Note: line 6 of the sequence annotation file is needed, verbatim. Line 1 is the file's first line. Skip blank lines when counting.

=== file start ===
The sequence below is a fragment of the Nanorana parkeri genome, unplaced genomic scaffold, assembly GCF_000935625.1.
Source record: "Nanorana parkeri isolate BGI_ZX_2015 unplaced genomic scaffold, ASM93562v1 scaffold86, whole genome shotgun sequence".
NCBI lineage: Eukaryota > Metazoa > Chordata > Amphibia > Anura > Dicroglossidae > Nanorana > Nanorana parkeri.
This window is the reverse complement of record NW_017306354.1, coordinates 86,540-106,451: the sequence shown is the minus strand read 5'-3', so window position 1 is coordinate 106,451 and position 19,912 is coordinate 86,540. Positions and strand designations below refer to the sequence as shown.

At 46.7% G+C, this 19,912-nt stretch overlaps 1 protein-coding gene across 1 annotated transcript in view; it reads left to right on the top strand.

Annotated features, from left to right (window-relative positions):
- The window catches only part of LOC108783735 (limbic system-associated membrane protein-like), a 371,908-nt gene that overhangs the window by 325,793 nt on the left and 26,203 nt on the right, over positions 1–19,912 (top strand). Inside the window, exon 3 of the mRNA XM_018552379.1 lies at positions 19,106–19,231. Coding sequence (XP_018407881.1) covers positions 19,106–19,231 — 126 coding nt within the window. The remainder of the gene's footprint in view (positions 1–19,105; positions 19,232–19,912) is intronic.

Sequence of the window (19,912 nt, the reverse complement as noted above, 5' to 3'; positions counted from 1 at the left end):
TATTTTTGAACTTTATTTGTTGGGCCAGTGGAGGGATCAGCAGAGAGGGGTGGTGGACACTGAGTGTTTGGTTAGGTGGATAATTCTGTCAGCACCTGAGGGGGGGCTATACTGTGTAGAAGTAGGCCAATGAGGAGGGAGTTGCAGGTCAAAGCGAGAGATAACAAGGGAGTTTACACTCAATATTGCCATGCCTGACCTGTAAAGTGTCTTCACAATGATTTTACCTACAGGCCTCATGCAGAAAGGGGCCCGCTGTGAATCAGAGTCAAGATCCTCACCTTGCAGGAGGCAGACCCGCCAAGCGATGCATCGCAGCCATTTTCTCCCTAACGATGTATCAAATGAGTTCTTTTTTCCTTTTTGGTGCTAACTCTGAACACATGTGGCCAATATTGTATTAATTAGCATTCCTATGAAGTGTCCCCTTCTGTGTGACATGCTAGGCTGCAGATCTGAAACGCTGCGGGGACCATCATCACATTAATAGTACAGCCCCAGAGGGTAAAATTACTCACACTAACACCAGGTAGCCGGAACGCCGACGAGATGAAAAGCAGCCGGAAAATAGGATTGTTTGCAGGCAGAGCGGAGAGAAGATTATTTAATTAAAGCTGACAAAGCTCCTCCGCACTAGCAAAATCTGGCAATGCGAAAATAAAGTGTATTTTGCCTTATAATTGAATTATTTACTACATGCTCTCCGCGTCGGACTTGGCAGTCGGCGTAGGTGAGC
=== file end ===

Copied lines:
Annotated features, from left to right (window-relative positions):